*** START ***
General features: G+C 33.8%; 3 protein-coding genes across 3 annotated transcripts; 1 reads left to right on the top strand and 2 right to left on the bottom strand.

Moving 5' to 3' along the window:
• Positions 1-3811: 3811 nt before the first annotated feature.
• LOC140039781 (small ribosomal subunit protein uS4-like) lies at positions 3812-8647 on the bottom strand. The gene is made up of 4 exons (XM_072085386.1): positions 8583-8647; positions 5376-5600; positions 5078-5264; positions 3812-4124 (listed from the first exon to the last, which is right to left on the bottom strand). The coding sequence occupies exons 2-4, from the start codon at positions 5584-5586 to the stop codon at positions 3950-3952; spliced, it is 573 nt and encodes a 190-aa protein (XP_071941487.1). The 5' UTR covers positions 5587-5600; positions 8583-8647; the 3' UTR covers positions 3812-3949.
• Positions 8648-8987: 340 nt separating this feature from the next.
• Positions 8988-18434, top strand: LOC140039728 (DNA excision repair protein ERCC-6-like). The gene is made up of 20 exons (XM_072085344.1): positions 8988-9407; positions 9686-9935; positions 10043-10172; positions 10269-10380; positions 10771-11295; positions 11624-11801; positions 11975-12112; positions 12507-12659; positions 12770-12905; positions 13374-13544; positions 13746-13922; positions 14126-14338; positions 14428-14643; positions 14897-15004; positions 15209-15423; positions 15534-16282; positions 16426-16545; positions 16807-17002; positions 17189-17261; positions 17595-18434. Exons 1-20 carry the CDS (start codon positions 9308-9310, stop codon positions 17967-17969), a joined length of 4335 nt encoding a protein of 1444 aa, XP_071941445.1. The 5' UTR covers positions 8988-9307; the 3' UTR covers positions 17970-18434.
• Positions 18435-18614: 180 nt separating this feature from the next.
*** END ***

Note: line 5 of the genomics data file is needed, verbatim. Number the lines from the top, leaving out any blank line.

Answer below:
• Positions 8648-8987: 340 nt separating this feature from the next.